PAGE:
As summer creeps nearer, 17-year cicadas are preparing to re-emerge first in the Carolinas, then in states to the north.
Washington, D.C., Philadelphia and New York City will likely see the pests by early June.
Cicadas rise from underground when the soil temperature reaches about 64 degrees at a depth of at least 8 inches.
"Thermal soil temperature is one of the things that trigger their emergence, along with a gentle to moderate rainfall," Greg Hoover, Senior Extension Associate Ornamental Entomologist at The Pennsylvania State University, said.
The bugs are not a threat to humans, but can be damaging to trees.
Placing garden netting over small trees will prevent the cicadas from laying eggs in branches. Foil wrapped around tree trunks can also keep the cicadas from climbing up the tree.
"Once the cicadas emerge, they only have a lifespan of two to three weeks," said cicada researcher Dan Mozgai. Lives of cicadas can be shortened by the effects of wind and rain on their bodies. Those whose bodies are deformed by the weather won't live as long as the ones who develop normally, he said.
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Thunderstorms will increase in coverage across the Florida Peninsula and threaten to disrupt travel and vacation plans early this week.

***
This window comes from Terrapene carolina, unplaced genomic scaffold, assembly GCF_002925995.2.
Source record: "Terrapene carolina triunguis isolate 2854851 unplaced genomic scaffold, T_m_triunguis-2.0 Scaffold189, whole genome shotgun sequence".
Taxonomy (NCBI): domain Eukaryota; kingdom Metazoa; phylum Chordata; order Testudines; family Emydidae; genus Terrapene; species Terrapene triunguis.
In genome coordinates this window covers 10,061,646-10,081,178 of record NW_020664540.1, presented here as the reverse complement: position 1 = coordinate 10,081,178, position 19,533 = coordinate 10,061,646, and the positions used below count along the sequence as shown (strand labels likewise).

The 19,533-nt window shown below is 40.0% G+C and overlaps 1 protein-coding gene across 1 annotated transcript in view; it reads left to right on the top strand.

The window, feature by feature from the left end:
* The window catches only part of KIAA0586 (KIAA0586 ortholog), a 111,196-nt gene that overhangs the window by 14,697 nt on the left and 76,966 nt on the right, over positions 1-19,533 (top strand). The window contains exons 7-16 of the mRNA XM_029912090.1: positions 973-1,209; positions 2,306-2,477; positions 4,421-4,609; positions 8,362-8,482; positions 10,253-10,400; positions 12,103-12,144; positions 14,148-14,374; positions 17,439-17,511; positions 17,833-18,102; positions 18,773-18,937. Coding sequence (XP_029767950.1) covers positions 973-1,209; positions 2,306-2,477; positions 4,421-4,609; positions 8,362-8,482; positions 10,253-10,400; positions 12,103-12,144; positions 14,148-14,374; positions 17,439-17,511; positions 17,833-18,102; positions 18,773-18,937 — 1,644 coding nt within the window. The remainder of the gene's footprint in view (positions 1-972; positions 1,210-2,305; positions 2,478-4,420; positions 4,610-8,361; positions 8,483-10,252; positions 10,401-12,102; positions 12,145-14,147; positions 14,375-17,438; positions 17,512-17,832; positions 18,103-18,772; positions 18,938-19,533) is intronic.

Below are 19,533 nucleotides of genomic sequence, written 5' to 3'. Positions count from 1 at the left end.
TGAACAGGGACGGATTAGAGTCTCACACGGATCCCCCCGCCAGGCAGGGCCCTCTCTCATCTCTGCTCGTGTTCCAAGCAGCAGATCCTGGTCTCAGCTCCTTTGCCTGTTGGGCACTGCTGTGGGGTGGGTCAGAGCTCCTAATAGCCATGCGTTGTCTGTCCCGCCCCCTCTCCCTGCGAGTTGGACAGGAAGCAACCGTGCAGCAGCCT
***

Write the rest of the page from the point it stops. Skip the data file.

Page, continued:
As the calendar flips from July to August, folks across the western United States will begin to face a resurgence of heat that will last through at least the first week of the month.
After days of festivities, some races could be cut short on the final day of Travelmünde on Sunday, as severe thunderstorms roll through northern Germany.
The zero-waste community is going above and beyond recycling by tackling the source of the problem: humans are producing far too much waste.
Flash flooding near Tucson, Arizona, left hikers in danger this week while flooding in India and the Philippines wreaked havoc.
A rare storm for late July will unload flooding rain and gusty winds to a large part of the mid-Atlantic through Saturday morning.
Typhoon Nesat remains on track to barrel into Taiwan and southeastern China this weekend, while flooding rain associated with the typhoon threatens to trigger more flooding in the Philippines.
Dry and pleasant conditions will sweep unusually far southward across the eastern third of the United States to end the month of July.